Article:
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The Greater Los Angeles Basin has long been known for its urban smog.
But in recent years the entire region has made great strides in reducing a specific type of air pollution — particulate matter — by targeting industrial and commercial generators at the source.
Surprisingly, the lynchpin of their comprehensive, alternative energy efforts has not been renewable solar or wind power but natural gas.
To be sure, the transition to renewable energy sources is the long-term goal, but the vast majority of air pollution in Los Angeles today comes not from stationary facilities such as electric power plants but from motor vehicles.
And the most egregious overland polluters are commercial tractor trailers, buses and large fleet trucks that are powered by older heavy-duty diesel engines.
Accordingly, regulatory efforts such as the California Clean Idle certification standard, that forces engine shutdown after inactivity, and the strict enforcement of school bus no-idle zones in K-12 districts have to some degree helped reduce diesel emissions.
But by far the greatest reductions have come not from legislative fiat but through market forces associated with the widespread adoption of cheaper compressed natural gas (CNG) as an alternative fuel for a wide range of commercial vehicles and industrial equipment.
According to SoCalGas, the conversion of Los Angeles Metro’s 2,250 buses to CNG “has reduced cancer-causing particulates from the fleet by 98 percent, carbon monoxide by 80 percent and greenhouse gases by about 150 tons per day [and] at a fuel cost that’s about 30 percent of diesel.”
Remarkably, the nation’s second largest public transit authority has logged over a billion miles on buses that run exclusively on CNG.
The Los Angeles Sanitation’s fleet of 750 refuse trucks has also had impressive gains with their experimental natural gas fuels, due in part to their decade-old collaboration with West Virginia University’s Heavy Duty Vehicle Testing Laboratory that precisely measures variable fuel-mix emission reductions.
And a great many private sector fleet vehicles — such as UPS and other delivery companies — have also converted to CNG, as sufficient refueling infrastructure is now in place throughout both Los Angeles and Orange Counties to service them remotely.
Yet by far the greatest source of air pollution in all of southern California comes not from overland vehicles but from marine vessels that burn “bunker fuel,” a heavy residual oil, just fractionally lighter than asphalt, that’s left over from crude oil refineries.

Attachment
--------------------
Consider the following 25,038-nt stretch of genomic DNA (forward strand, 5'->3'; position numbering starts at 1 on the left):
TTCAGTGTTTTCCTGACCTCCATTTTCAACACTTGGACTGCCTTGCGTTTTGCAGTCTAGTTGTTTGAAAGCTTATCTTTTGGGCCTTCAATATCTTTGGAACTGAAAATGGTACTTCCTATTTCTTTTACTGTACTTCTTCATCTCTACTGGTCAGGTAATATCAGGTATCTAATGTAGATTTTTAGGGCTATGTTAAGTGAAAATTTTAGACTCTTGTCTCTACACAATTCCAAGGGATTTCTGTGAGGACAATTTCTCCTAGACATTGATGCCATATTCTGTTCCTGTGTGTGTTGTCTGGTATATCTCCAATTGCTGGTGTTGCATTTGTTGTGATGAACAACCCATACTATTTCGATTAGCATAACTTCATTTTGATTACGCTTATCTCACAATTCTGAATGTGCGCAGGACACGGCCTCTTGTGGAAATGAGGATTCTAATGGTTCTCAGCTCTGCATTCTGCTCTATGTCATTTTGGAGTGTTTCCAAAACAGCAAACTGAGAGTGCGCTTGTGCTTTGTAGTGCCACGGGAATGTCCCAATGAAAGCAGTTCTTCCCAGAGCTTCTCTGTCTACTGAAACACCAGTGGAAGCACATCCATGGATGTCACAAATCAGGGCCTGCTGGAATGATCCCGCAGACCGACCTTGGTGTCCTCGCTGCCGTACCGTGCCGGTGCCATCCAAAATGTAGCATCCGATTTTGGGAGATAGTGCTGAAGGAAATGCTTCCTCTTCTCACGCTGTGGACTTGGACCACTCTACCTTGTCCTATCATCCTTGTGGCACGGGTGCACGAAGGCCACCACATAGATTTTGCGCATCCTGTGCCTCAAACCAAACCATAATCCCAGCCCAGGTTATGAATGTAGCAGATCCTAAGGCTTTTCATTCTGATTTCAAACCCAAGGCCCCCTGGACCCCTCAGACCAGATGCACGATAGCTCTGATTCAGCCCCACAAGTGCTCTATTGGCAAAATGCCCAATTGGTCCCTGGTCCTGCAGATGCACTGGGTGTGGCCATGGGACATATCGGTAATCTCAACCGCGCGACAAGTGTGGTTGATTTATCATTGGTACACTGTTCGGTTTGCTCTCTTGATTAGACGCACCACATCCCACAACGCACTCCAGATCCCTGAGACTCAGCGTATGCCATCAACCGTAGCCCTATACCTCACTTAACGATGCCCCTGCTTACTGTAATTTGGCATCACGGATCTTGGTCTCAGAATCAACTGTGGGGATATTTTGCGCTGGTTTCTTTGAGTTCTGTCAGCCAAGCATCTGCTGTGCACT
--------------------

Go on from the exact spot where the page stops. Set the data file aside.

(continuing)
According to an article published by the Massachusetts Institute of Technology, “Bunker fuel is loaded with toxic impurities … just 16 of the world’s largest ships burning #6 fuel oil for power, can produce the same sulfur pollution globally as all of the passenger cars in the world combined.”
As the Ports of Los Angeles and Long Beach rank as the two busiest container terminals in the United States, air quality in the Southland stands to improve significantly further as new International Maritime Organization environmental regulations for 2020 have incentivized ocean-going vessels to convert to extraordinarily cleaner liquefied natural gas (LNG).
And with the electrification of massive ship-to-shore gantry cranes and other port-side cargo vehicles, total air pollution emissions at these facilities have already been reduced, albeit with the power demand shifted back onto the more efficient and environmentally responsible electrical grid.
Yet even on the southern California grid, natural gas is providing significant air pollution reductions with Pasadena’s new state-of-the-art, gas-fired Glenarm Power Plant the best example as its integrated design serves as a base-load supply for companion solar and wind intermittent generators.
That domestically produced natural gas is profoundly reducing the nation’s air pollution emissions is incontrovertible, as is West Virginia’s significant supply contribution from Marcellus and Utica shale fields to the national transmission system.
What is also irrefutable is West Virginia University’s role in the California Air Resources Board’s virtual elimination of 70,000 Volkswagen diesel vehicles statewide by helping expose the emissions scandal perpetrated by the German automaker.
Corporate-wide, that action will eventually lead to the elimination of 500,000 diesel vehicles in the United States and 11 million worldwide with consequent fines, penalties and judgments now pegged at $32 billion.
One settlement, the Volkswagen Environmental Mitigation Trust, mandates funding initiatives that reduce emissions from diesel vehicles or elimination altogether via alternatives.
West Virginia’s allocation of $12 million should be earmarked to underwrite investments in consumer-end infrastructure that will accelerate the use of our own natural gas in our own transportation industries.
It would not only be economically prudent but also environmentally responsible.
Howard Swint, a commercial property broker, is vice president of Colliers International in Charleston.